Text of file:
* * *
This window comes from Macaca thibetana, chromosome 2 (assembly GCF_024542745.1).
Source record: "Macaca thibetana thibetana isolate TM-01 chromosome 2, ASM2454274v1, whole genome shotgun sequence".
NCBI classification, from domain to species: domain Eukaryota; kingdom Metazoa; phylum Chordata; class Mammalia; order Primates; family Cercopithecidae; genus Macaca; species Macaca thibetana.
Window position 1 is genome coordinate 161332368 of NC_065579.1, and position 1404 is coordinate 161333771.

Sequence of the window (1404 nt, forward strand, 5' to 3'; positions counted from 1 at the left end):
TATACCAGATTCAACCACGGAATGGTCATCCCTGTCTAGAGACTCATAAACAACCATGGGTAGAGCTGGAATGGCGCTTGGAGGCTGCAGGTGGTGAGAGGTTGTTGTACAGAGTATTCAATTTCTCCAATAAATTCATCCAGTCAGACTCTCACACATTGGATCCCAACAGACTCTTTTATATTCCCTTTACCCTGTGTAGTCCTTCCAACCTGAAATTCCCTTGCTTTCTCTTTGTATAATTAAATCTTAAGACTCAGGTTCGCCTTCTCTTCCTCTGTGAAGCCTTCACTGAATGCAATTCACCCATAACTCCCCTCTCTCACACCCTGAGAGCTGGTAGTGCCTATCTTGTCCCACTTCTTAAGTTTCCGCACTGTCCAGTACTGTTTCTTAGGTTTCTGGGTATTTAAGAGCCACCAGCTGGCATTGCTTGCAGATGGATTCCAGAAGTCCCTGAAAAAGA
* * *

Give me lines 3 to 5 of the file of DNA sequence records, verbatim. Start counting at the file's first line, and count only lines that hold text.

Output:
NCBI classification, from domain to species: domain Eukaryota; kingdom Metazoa; phylum Chordata; class Mammalia; order Primates; family Cercopithecidae; genus Macaca; species Macaca thibetana.
Window position 1 is genome coordinate 161332368 of NC_065579.1, and position 1404 is coordinate 161333771.

Sequence of the window (1404 nt, forward strand, 5' to 3'; positions counted from 1 at the left end):